Food Journals Help You Lose Weight

Keeping track of your food intake helps you see how much you are really eating.


Seeing is believing. Studies have shown that people who keep a daily food journal lose more weight than those who don’t. In the early days of keeping a food journal, you can look back a day or a week at a time to assess your food choices and quantities and see why your weight is going up, down or staying the same.

Food journals are all about accountability, says Elisa Zied, a registered dietitian in private practice in New York. “Being accountable to yourself empowers you to make changes, to see where there's room for improvement,” she says. “It’s very easy to eat and not give it much thought, but when you put it on paper, it may shock you to see how much you take in.”

What to Record

Resolve to write in your diary every time you eat something, so it will become a habit that will serve you well. For best results, record the following:

Every bite that goes in your mouth. That means meals, snacks and even samples you’re given at the grocery store. And tally the calories you consume. Not sure how many calories are in that cookie or slice of cornbread? Check out the U.S. Department of Agriculture's National Nutrient Database

Where and when you eat. You might find a pattern of late-night or between-meal snacking. Some people lose their discipline when dining out, and some find they tend to get excess calories eating in the car or sitting at their desk.

How you are feeling. Emotions can drive us to eat more than we should. If you have a frustrating day at work, are worried about your marriage or pressured by a never-ending to-do list, write it down.

Who you are with. Some people eat with gusto when alone; others when in a social setting.

The circumstances. If you eat a bowl of ice cream, jot down if you had the craving for two nights and finally gave in. If you ate a second helping of mashed potatoes because you thought they would otherwise go to waste, put it in writing.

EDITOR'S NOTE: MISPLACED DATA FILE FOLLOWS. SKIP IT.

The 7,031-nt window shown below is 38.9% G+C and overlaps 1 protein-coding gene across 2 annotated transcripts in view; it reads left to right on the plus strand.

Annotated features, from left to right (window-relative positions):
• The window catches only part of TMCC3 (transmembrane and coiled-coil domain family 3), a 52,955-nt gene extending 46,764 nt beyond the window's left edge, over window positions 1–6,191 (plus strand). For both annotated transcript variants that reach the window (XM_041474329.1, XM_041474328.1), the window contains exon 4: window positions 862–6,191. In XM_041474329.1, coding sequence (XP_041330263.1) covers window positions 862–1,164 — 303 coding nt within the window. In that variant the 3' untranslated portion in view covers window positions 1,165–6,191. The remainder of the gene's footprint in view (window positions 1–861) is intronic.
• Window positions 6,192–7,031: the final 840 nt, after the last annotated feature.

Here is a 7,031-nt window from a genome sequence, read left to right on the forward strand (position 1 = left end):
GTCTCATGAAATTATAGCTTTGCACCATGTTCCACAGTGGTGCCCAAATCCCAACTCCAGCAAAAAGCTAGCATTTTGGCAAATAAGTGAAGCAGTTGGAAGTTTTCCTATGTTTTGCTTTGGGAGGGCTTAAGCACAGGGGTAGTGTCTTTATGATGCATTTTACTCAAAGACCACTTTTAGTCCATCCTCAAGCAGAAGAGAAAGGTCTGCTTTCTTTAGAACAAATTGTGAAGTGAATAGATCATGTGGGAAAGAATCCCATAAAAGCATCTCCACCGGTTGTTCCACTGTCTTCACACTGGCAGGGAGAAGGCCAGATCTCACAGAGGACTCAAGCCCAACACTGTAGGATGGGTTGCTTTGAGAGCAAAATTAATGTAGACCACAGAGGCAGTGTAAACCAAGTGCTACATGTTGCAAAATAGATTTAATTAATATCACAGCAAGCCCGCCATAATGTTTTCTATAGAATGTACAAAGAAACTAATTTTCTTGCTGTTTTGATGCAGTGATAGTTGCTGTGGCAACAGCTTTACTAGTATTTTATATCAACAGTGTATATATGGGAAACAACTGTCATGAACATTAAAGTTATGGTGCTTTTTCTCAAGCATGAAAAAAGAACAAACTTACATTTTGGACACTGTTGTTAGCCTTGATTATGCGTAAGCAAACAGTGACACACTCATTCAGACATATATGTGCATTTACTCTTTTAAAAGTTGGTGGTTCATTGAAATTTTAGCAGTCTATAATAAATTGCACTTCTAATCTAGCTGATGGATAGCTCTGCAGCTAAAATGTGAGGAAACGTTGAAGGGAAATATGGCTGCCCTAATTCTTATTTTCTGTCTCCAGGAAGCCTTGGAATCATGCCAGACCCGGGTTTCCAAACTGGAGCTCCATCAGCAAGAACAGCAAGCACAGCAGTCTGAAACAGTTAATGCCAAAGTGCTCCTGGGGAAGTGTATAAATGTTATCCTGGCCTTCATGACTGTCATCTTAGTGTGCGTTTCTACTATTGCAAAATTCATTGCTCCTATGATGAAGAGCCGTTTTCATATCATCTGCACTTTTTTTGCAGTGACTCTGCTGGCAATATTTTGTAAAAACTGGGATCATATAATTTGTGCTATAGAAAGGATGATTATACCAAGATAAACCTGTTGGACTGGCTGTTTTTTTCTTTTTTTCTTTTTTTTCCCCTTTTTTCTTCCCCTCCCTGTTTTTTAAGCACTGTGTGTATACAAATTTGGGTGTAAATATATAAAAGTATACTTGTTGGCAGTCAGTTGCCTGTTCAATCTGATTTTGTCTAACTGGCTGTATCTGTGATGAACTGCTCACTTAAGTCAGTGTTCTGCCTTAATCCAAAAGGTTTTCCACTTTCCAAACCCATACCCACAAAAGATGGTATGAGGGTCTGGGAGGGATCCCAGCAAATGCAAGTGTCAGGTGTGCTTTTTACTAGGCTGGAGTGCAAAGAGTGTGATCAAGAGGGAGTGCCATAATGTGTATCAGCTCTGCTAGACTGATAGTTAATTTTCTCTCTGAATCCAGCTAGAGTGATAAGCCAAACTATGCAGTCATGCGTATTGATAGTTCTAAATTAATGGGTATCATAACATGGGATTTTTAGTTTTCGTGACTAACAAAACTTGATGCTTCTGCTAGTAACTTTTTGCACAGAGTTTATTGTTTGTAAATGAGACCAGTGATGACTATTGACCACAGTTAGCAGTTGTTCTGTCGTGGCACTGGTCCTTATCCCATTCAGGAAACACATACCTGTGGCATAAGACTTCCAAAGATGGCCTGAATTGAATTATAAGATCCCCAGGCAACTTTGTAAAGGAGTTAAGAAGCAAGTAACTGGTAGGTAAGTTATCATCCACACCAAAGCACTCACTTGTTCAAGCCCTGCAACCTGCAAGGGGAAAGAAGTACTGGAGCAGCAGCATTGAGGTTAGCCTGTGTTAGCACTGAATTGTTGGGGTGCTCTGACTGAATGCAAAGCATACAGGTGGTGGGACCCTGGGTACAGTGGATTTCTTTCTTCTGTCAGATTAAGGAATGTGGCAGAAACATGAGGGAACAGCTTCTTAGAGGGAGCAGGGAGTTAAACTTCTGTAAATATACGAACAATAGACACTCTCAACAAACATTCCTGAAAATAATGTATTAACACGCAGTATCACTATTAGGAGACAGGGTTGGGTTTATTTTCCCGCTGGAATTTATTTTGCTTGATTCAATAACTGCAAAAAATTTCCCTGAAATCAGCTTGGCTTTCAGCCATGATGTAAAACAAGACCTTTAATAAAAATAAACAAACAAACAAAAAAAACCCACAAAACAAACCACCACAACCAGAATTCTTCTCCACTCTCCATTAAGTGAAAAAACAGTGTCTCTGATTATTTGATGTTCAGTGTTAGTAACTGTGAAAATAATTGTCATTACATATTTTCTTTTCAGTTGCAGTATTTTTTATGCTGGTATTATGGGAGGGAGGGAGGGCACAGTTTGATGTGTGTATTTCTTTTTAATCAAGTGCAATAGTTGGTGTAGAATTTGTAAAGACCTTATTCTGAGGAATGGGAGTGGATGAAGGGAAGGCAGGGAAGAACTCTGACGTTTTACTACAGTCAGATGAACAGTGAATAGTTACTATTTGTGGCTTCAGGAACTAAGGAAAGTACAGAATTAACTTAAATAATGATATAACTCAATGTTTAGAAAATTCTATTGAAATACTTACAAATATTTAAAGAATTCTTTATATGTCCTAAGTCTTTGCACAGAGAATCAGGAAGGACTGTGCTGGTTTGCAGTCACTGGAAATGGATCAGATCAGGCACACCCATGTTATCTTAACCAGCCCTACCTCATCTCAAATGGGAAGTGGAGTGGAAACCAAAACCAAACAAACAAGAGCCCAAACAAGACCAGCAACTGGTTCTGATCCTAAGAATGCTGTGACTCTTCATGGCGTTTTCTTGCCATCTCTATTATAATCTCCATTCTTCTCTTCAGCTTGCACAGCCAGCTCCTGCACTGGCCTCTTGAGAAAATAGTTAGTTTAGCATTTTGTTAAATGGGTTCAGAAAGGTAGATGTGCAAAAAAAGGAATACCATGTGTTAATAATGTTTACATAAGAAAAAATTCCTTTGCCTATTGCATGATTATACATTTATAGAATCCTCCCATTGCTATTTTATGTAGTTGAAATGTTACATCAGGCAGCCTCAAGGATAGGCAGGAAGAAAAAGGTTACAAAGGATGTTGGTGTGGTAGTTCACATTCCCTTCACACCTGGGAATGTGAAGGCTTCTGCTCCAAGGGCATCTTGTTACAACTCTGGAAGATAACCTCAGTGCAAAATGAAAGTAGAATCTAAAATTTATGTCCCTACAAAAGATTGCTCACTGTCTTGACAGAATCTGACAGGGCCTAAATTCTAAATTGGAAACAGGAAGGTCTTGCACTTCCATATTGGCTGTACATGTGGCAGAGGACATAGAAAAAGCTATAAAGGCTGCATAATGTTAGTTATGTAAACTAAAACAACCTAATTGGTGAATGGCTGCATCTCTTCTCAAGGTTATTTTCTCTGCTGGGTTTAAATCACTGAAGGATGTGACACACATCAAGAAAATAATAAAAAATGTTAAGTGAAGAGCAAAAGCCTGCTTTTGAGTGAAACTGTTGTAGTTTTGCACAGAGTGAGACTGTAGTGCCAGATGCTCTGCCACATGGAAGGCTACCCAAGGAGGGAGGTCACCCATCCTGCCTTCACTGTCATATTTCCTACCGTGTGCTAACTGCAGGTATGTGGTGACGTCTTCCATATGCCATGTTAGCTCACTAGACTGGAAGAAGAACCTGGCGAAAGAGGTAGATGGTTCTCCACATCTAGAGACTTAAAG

Activity and exercise. It’s not only what goes in that counts. The calories you burn by walking, gardening or working out make a difference in whether you lose or gain. For a free list of calories expended for a variety of activities, visit

Your sleep schedule. If you sleep too little, you might eat too much.

Changes in weight. You’ll want to record your pounds from week to week, and consider keeping track of your body measurements, too. Measure your hips, waist, chest, thighs and arms regularly, and watch the inches come off.

Tip: Think of your food journal as you would a checkbook.

Imagine you get “paid” a certain amount of calories every day. Those calories are your account balance. As you eat during the day, deduct from your balance the calorie count of everything you eat to monitor your “spending” habits.

Where to Record It

Any old spiral-ring notebook will work as a food journal, but finding a method that’s convenient and well-suited to your personality might mean the difference between being a faithful journaler or a sporadic one. Look in bookstores for blank notebooks. A book with heavy, white paper and a beautiful jacket might draw you to it throughout the day. Indulge in a special pen, too. 

For more guidance than a blank piece of paper, purchase a journal such as The Corinne T. Netzer Low-Fat Diary  by Corinne T. Netzer (1995, Dell Publishing). An oldie-but-goodie, this popular spiral food journal provides a maximum daily fat intake chart, goals for the week and space to total up fat grams, as well as daily exercise and comments. The back of the book lists a fat gram counter for foods. 

If you prefer to make your entries at your computer, here are some online options worth checking out:  For $9 per month, you get tools to help you maintain a food and exercise diary, chart your weight and keep track of your changing shape with a log of body measurements. It boasts a calorie and nutritional listing for more than 30,000 foods. This free site offers charts to record your daily food intake, activities and weight loss, and a special section to create or join other people's weight-loss, diet and fitness challenges to help achieve your goals. A free site that helps you organize your eating and exercise information, count calories and track weight loss. It also provides fitness and nutrition facts that can be personalized for your needs. Just enter your data and the site does the work.

In addition, there are food journal apps available for your electronic devices.

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